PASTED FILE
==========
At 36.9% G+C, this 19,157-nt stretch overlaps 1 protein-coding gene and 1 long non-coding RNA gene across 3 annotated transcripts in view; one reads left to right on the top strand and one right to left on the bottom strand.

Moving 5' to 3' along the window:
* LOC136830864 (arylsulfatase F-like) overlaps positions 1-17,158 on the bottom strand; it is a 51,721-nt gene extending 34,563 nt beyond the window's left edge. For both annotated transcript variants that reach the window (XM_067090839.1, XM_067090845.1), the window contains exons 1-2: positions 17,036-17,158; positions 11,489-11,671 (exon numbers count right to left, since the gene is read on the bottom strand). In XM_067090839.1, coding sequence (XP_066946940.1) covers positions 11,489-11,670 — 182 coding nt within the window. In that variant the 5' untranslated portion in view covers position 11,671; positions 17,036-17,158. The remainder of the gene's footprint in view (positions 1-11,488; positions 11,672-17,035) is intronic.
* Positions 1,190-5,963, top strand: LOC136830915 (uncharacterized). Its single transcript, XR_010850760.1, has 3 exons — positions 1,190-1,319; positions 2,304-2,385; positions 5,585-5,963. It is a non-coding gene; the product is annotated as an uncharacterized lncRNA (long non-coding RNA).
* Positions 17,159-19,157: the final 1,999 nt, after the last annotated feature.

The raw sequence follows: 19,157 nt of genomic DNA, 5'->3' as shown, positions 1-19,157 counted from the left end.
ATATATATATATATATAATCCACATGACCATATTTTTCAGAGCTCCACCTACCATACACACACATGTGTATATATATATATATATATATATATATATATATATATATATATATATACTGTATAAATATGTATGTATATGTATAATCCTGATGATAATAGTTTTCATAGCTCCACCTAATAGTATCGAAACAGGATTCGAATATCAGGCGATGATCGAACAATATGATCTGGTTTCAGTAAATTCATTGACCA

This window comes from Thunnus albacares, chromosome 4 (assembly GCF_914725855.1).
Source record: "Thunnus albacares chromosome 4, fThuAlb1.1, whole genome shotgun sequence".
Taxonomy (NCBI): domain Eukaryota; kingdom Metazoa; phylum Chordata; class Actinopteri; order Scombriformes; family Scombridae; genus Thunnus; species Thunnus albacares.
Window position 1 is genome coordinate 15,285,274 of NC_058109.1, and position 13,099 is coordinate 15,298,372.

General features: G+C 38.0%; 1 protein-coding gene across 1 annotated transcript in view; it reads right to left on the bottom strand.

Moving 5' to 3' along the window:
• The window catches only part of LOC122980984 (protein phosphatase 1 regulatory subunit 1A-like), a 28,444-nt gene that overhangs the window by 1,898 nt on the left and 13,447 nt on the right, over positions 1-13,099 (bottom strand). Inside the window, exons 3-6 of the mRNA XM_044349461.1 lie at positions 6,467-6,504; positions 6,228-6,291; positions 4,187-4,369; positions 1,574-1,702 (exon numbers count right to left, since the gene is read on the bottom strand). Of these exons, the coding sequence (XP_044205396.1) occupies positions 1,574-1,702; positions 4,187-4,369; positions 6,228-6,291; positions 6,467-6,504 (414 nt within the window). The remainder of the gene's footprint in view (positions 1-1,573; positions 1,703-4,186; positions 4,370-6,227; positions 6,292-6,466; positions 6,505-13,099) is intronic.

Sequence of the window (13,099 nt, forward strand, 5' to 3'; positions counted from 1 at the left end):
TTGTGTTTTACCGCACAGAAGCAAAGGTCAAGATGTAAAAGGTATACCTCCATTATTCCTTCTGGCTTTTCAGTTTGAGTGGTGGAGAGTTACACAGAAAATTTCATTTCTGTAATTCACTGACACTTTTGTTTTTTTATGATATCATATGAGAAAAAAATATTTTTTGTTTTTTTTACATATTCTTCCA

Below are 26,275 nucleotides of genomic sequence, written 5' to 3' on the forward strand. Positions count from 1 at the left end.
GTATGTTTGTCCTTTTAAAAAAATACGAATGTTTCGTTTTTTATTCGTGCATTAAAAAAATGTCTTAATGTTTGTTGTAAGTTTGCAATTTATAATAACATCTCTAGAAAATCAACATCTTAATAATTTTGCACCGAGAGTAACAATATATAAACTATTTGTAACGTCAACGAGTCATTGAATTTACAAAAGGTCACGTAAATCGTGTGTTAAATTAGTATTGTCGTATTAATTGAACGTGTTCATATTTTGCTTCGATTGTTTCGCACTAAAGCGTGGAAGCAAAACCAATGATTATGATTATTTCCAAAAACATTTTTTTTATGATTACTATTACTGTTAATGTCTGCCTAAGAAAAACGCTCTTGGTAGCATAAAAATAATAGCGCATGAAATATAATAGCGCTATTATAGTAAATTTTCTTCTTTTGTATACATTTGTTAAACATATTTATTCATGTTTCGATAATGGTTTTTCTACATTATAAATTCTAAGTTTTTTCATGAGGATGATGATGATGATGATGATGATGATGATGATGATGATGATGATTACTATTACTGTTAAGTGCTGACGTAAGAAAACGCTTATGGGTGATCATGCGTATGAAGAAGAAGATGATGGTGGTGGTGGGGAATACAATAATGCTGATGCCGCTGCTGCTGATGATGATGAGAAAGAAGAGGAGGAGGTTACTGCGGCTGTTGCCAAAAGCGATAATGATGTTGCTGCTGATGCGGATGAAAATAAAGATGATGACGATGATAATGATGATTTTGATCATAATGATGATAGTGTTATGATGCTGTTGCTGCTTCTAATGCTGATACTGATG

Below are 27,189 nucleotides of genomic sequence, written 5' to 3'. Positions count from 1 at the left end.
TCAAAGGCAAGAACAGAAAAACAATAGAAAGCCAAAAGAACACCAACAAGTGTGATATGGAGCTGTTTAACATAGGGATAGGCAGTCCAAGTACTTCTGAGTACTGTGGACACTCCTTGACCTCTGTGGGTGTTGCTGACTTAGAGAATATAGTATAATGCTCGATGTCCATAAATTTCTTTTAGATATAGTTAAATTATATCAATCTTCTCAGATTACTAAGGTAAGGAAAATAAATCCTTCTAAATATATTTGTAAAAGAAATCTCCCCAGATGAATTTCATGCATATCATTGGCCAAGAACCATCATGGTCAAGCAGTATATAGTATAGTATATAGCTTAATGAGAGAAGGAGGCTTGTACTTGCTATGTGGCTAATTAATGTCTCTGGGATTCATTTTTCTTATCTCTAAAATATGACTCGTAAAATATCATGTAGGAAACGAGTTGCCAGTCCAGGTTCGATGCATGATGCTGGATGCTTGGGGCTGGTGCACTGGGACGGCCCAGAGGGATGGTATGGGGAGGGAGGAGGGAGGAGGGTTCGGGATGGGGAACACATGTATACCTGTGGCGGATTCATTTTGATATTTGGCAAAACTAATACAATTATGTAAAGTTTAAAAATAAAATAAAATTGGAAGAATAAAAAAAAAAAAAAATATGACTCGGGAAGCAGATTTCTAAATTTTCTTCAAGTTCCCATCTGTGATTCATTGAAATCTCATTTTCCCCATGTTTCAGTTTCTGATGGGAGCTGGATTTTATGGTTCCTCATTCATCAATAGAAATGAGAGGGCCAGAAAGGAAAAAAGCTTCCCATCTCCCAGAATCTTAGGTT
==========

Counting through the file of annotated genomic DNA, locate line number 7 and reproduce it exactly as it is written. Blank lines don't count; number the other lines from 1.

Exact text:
ATATATATATATATATAATCCACATGACCATATTTTTCAGAGCTCCACCTACCATACACACACATGTGTATATATATATATATATATATATATATATATATATATATATATATATACTGTATAAATATGTATGTATATGTATAATCCTGATGATAATAGTTTTCATAGCTCCACCTAATAGTATCGAAACAGGATTCGAATATCAGGCGATGATCGAACAATATGATCTGGTTTCAGTAAATTCATTGACCA